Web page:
Not definitive, but certainly plausible I think.
Thanks,
~Sam
_________________________
Pyrolysis creates reduced carbon! ...Time for the next step in our evolutionary symbiosis with fire.

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#15599 - 10/19/06 03:25 AM Re: Neanderthal DNA illuminates split with humans
terrytnewzealand Offline
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Loc: Whangarei New Zealand
The theory is fine but several questions then arise. Why didn't the same thing happen throughout Northern Eurasia? Why did selection for a white skin colour occur predominantly in the region of northern deciduous forest, a region where the trait is found in many other species? Is the balance between folate and vitamin D that precarious? Wouldn't humans have been fully-clothed by the time they reached north far enough for it to matter?

Re. the pervasive influence of Judeo-Christian beliefs. The Basque philosopher Unamuno recognised the problem when he said that in Spain even atheists are Catholic.

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#15600 - 10/19/06 03:42 AM Re: Neanderthal DNA illuminates split with humans
samwik Offline
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I think the changes in skin color took place 50-30 Kya. The exceptions to the theory would be populations that more recently moved to "wrong" latitudes such as the native Americans. Maybe a white, reflective environment fosters darker skin also, like the eskimos (though they are relatively recent too). I'm just speculating here.

ROFL with "The Basque philosopher Unamuno recognised the problem when he said that in Spain even atheists are Catholic."

Thanks alot,
~Sam
_________________________
Pyrolysis creates reduced carbon! ...Time for the next step in our evolutionary symbiosis with fire.

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#15601 - 10/19/06 06:54 AM Re: Neanderthal DNA illuminates split with humans
terrytnewzealand Offline
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Loc: Whangarei New Zealand
Samwik. Your comments re. reflective environments are widely accepted. East Asians evidently have very little melanin but plenty of keratin in their skin. This reflects sunlight very effectively. The East Asian eyes shape also indicates a reflective environment. Where might these characteristics have evolved? My guess is in the high altitudes of what is now Western China and Mongolia. Both white skin and these East Asian features presumably developed before people had clothes. What evidence do you have they developed only as recently as 50,000 years ago?

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#15602 - 10/19/06 08:01 AM Re: Neanderthal DNA illuminates split with humans
samwik Offline
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Registered: 10/10/06
Posts: 1164
Loc: Colorado
Okay, just speculation based on the 70Kya date for 'out of Africa' & a 20,000 year time period needed for skin color shift. I'm sure I recall the 20K figure, and I think I heard of that on the PBS Nova program on the Vit.D/folate theory.
I also allowed 20K years for migration first, but this selection is always happening. I imagine that at some point ~60-30Kya populations became stable enough in one region that color shift took place. I probably should have said 40-30Kya +/-20K years.
Neat info. about the keratin and eyes too.
Thanks,
~samwik
_________________________
Pyrolysis creates reduced carbon! ...Time for the next step in our evolutionary symbiosis with fire.

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#15603 - 10/19/06 08:15 AM Re: Neanderthal DNA illuminates split with humans
samwik Offline
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Registered: 10/10/06
Posts: 1164
Loc: Colorado
I thought that was interesting stuff above, about the dogs too.

re: "some wolves filled a niche by becoming scavengers." -FF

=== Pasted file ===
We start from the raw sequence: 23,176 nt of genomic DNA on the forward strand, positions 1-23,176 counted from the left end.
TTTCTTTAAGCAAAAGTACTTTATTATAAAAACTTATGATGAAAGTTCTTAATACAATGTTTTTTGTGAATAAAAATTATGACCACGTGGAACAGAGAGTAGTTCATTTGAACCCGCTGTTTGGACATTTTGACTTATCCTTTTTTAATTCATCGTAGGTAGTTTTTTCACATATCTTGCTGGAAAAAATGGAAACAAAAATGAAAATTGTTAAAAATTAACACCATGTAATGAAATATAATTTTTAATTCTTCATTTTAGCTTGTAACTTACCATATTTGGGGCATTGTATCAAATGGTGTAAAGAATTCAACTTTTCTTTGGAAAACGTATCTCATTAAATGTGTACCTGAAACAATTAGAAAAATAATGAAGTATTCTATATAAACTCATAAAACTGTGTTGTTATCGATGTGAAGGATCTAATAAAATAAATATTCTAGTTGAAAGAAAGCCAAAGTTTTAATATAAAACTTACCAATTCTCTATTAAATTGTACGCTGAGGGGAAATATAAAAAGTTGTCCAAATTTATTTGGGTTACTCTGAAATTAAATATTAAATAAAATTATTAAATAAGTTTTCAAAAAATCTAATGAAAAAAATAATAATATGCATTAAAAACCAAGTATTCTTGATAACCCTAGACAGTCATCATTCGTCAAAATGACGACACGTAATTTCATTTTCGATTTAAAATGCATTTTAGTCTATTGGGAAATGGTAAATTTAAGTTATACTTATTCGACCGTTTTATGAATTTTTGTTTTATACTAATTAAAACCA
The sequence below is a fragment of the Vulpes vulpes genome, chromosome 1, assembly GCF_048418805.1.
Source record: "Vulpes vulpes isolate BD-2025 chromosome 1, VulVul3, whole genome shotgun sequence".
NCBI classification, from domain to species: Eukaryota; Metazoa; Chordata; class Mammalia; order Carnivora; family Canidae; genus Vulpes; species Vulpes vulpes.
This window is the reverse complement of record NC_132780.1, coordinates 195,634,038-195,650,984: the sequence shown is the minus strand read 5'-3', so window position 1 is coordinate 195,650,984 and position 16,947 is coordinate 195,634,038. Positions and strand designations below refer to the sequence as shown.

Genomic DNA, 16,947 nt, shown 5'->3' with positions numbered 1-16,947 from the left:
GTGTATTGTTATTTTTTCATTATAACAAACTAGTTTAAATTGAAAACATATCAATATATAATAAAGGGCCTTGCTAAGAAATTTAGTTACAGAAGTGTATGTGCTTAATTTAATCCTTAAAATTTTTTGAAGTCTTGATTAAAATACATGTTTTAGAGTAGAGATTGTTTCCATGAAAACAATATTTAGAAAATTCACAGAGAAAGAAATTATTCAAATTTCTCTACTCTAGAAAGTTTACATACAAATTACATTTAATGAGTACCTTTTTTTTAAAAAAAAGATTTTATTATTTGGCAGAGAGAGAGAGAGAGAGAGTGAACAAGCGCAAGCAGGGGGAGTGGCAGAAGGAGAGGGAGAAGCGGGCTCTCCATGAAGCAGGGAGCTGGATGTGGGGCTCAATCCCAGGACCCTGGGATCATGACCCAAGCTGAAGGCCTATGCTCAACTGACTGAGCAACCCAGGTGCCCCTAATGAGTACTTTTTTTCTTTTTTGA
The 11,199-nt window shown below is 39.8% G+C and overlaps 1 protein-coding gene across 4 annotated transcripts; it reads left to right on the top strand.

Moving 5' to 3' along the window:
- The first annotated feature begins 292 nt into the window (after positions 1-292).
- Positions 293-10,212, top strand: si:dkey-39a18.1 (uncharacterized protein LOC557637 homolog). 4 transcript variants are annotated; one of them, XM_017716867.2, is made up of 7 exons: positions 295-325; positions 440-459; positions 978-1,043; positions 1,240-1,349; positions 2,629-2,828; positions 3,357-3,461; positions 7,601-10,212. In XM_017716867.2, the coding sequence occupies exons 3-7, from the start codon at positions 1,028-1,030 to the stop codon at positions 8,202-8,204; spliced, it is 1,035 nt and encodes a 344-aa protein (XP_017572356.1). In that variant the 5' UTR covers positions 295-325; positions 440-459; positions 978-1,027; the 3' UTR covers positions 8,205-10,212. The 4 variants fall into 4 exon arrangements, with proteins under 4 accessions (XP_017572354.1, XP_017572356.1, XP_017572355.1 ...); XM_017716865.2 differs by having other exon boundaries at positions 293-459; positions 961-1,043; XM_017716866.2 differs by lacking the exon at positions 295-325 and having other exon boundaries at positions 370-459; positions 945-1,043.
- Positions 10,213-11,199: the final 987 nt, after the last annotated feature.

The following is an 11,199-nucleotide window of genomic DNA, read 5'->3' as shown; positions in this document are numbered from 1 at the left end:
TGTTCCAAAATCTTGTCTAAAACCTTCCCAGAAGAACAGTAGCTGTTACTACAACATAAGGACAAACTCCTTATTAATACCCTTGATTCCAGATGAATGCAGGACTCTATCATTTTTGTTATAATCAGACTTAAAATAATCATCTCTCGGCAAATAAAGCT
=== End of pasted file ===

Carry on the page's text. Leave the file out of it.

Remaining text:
re: "In the wild there is an advantage for animals to look much the same as each other. Any that stand out are likely to be predated quickly. Likewise for animals that are less afraid." -TTNZ

I was struck by a thought after reading the two ideas above. Both of Terry's points, would lead those animals to be shunned, or driven out, by the pack; and, if not predated, could likely become FF's "some wolves [that] filled a niche by becoming scavengers."

~Samwik
_________________________
Pyrolysis creates reduced carbon! ...Time for the next step in our evolutionary symbiosis with fire.

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#15604 - 10/19/06 02:02 PM Re: Neanderthal DNA illuminates split with humans
soilguy Offline
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Registered: 09/28/05
Posts: 414
Loc: North Carolina
re: Dogs

I think the Nova program attributed the multiple colors "available" in domestic dogs to testosterone levels. Domestic dogs have lower testosterone levels than wolves, which allows pre-existing color variations to be expressed. (The high testosterone levels in wild wolves has a strong influence on the production of dark pigment.) The "new" colors in dogs occur too quickly for them to have arisen through mutations since domestication.
_________________________
When fascism comes to America, it will be wrapped in the flag and carrying the cross."
--S. Lewis

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#15605 - 10/20/06 12:25 AM Re: Neanderthal DNA illuminates split with humans
terrytnewzealand Offline
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Registered: 08/02/06
Posts: 1031
Loc: Whangarei New Zealand
Soilguy wrote:

'The "new" colors in dogs occur too quickly for them to have arisen through mutations since domestication.'

Totally agree. I read information on the foxes years ago and the writer stated the changes started happening within just two or three generations. The genes must have already been present. Testosterone levels could well be implicated in colour change. We know that the effect of any particular gene is seldom as simple as we were taught in school.

I think change becomes rapid once selection is reduced because not only do double recessives survive, new combinations of double recessives survive. Colours and patterns that never appear in the wild population can suddenly appear. I think this is the aspect Trilobyte just can't get his head around when he demands a magical series of changes at the same point on the chromosome.

A relaxing of selection pressure, by definition, allows population numbers to build. Resources usually eventually become fewer and selection rears its head once more. Any change in selection pressure can then lead to rapid change in appearance. Punctuated equilibrium.